Though the acting is the star of the film, that’s not to discredit the look and feel of the film. As you may have gathered, this is meant to be an old-fashioned spy thriller and director Anton Corbijn (previous of the excellent and similarly slow-paced Control and The American) turns out to be a perfect fit for this. He keeps the pace slow but not glacial, accurately reflecting the extremely slow speed that Günther’s process of espionage takes but having every scene effectively build to the end goal. The film is gorgeously shot but the world has a sexless and cold feel to it; despite the many great shots that the film throws up (one of my favourites involves a great usage of focussing during a pivotal scene), there is no beauty in the world of the film. But it also resists the urge to take shortcuts and make the world overly grim looking, there are no extremely grimy locals, no overly muted colour-palettes, the film doesn’t spend three-quarters of its runtime in council estates or the like. It feels very much real, like these are things that can and do happen on a frequent basis and it really helps the meditative mood, creating a world that I imagine is very easy to get lost in.
THAT BEING SAID… I couldn’t get into the film beyond appreciating its artistry. Again, believe me, I tried. I tried to break through. I tried to get invested in the characters. I tried to see Philip Seymour Hoffman and Willem Dafoe and Rachel McAdams as the characters that they were playing instead of just actors doing really good performances. But I couldn’t. I’m sorry, I just couldn’t. The problem with it for me, the same problem I had with Tinker, Tailor, Soldier, Spy in 2011, is that the film is just too cold. When I go to see a film, I usually like to lose myself in the world, to meet new and interesting characters whose desires and fates I can be invested in in some way. If a film isn’t aiming to do that, then I need enough spectacle or a fast-enough pace or at least a good sense of fun in order to not care too much about that. I like to be invested emotionally, on a deeper level than admiration.
A Most Wanted Man doesn’t really do that. It does want to be about, on at least one of its levels, the weight and toll that comes from flipping people into assets, on the both the part of the flipper and the flippee, but I found the film too emotionally guarded to let me in on that level. I could sit there and understand that that was what it was going for, but that’s it. I didn’t connect emotionally to anyone because the film wouldn’t let me. Initially, I mistook the film for just being soulless, but I realised that to be patently untrue by about the halfway mark, this instead being a conscious design choice. So, instead of fully connecting with and being invested in proceedings, I mostly sat back in my chair frustratingly watching plot pieces move into place real slow like. I understand that this will be to many people’s taste, that they will get onto the film’s wavelength and have no such quarrel, but I like to have that deeper connection with films, not just spending the runtime standing there looking through the window whilst everyone inside throws a giant party. (For an example of the kind of artistic majesty film that did resonate with me on a deeper level than just appreciation for its impeccable design, I point you in the direction of Under The Skin.)
I can nitpick the score, though, mind. Whereas the rest of the film, in the way that it’s shot and plotted and paced and acted, perfectly encapsulates the slow-burning emotionally-distant spy drama that it’s going for, the score is too lively for my tastes. Everything else is understated and reserved, but the score is a bit too open and traditional, loudly ominous and dramatic in a way that felt like a drunken frat boy turning up in the audience of a Shakespeare production filled with quiet appreciative upper-class theatre lovers and yelling out “OH, SHIT, SON!” whenever anything important happens. Pretty sure I counted several instances of it even starting up when somebody said something dramatic, the score equivalent of said, “OH, SHIT, SON!” I feel it could have been more understated and more trusting of the audience, especially since the rest of the film decides that the audience is smart enough to follow along without having every plot beat spelt out for them.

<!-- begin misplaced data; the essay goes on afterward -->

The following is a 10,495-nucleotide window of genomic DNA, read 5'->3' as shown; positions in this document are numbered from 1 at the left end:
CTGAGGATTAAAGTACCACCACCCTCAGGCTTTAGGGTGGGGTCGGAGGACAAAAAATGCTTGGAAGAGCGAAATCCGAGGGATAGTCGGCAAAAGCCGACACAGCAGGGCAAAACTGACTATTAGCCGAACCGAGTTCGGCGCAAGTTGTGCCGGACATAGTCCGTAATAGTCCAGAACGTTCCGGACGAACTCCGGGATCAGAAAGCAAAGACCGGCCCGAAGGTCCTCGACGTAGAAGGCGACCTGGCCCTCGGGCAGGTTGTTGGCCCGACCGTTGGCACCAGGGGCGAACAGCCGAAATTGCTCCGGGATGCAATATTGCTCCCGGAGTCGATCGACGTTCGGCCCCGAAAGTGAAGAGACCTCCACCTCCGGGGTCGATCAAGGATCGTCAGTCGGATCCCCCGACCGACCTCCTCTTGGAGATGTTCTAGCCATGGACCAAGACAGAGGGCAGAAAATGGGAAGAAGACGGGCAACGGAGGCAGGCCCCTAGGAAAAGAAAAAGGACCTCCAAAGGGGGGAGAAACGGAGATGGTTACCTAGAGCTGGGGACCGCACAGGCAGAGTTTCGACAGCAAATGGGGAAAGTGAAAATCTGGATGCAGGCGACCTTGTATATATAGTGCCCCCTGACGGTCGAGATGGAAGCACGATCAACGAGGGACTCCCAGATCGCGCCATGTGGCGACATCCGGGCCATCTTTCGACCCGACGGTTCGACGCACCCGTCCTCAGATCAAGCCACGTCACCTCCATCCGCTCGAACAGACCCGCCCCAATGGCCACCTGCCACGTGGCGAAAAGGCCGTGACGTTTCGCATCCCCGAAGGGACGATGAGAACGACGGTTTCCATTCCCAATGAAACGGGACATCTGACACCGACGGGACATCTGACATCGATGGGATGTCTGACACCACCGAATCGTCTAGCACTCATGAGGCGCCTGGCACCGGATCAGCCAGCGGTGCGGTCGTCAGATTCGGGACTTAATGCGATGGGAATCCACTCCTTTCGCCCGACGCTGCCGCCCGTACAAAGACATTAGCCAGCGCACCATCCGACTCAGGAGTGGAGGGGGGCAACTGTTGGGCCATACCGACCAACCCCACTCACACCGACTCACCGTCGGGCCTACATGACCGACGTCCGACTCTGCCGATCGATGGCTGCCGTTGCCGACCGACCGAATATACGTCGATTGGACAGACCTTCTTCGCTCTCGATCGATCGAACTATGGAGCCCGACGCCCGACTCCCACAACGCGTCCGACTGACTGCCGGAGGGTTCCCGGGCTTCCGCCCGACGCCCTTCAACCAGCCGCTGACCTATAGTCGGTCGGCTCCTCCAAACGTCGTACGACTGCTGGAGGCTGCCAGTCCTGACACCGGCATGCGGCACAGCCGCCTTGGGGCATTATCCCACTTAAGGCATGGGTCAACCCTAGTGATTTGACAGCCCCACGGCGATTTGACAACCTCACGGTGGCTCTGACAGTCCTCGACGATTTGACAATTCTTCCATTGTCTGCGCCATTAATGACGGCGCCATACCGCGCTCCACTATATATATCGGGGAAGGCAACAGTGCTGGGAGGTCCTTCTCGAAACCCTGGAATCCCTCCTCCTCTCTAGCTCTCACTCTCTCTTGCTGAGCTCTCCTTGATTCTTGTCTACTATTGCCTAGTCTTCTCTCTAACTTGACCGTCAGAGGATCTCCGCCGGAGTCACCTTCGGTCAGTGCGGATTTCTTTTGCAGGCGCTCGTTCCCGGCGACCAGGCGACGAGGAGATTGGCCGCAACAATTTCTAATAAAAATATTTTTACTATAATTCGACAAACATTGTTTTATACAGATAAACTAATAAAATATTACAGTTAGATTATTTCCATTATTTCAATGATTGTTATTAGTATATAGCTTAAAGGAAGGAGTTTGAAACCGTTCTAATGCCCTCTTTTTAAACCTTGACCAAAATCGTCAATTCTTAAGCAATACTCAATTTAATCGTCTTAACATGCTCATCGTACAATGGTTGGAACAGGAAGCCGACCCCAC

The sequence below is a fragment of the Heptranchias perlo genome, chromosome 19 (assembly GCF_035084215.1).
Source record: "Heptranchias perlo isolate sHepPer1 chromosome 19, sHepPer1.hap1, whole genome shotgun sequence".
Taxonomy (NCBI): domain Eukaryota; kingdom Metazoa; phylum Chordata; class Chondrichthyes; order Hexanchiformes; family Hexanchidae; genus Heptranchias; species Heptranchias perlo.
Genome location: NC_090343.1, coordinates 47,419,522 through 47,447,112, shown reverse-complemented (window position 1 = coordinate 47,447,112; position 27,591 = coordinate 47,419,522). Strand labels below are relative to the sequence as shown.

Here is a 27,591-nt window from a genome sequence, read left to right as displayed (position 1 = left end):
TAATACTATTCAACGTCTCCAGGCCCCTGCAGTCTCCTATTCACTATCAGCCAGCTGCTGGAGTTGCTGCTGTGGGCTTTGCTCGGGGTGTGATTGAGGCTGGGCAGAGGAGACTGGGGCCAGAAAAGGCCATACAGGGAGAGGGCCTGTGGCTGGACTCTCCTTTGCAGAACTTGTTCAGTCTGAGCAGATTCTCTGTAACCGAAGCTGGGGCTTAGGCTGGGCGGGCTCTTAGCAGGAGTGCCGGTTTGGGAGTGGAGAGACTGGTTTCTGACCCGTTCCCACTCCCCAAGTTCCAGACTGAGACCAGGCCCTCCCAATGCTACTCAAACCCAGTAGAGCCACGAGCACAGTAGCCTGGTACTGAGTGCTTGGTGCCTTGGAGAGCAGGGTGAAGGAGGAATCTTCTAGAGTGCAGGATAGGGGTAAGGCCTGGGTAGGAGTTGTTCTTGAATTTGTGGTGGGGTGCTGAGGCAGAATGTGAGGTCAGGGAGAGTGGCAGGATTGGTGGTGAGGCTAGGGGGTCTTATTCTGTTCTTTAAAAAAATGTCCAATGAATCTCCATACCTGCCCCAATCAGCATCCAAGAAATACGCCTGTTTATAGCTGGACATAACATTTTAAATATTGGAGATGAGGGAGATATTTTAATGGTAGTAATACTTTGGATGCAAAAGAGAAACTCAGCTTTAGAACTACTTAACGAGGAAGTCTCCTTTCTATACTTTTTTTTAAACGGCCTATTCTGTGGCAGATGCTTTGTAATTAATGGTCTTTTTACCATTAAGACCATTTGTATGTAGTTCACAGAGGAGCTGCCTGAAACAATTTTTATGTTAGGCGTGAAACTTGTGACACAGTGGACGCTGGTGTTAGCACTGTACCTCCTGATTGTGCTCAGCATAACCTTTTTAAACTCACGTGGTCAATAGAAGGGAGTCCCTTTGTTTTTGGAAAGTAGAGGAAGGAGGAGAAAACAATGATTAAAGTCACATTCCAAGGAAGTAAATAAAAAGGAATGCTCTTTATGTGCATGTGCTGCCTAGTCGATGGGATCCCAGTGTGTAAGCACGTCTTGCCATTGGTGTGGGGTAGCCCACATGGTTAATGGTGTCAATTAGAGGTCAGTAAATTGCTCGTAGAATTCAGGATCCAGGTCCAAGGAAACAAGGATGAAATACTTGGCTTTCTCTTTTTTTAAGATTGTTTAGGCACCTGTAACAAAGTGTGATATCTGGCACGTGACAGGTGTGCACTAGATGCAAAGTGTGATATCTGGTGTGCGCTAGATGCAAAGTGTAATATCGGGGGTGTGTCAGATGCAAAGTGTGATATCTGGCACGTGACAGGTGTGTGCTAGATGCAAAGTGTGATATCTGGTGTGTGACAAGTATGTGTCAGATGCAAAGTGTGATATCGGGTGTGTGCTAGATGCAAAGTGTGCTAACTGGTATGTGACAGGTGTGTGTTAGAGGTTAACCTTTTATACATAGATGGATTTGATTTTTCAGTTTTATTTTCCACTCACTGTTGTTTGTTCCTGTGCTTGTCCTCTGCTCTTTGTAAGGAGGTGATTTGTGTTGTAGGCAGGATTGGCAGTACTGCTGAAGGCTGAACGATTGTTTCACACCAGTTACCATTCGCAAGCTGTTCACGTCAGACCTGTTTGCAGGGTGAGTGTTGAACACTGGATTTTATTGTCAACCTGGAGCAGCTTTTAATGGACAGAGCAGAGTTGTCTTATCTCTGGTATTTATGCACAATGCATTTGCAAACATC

Between this and 2011’s Tinker, Tailor, Soldier, Spy (which I saw in cinemas when it came out and had basically the exact same opinion on as I do this), I get the feeling that John le Carré stories just aren’t for me. I can appreciate them as artistic achievements but my enjoyment of them really doesn’t go any further. I did find the last fifteen minutes of this rather tense and the ending, whilst initially giving me the same “Err, don’t we still have 15 minutes left of the film to show?” feeling that If I Stay had, has been rising in my estimations the more I let it sit, neither connected with me on the emotional level. I was tense for the plot, to see if everything that the plot had been building towards would come crashing down at the last minute, rather than for character reasons, whether Günther gets his man or not and what would happen to everyone involved. My connection with his works doesn’t go any further than the “these are some really well made films” level. When I get some free time, I’ll hunt down some of his books and some more of his films and see if it’s just these films where this is a problem, or whether the books carry something that the films lack, or whether this turns out to just be my overall feelings on his various works.
For now, though, I’ll just have to concede that A Most Wanted Man just isn’t for me. It’s a stunningly well-made film with a magnificent Philip Seymour Hoffman performance, but that’s all that it managed to connect with me on, the constructed surface level. I concede that I am in the minority about this and that fans of John le Carré novels and adaptations will probably love it. I also concede that people who like the idea of slow-moving yet intelligent spy dramas will probably also love it. But I was left cold by this one, and seeing as a review consists of my personal thoughts on a movie, that’s all I can concretely tell you about it.
Callie Petch sees you through their spy glasses, baby.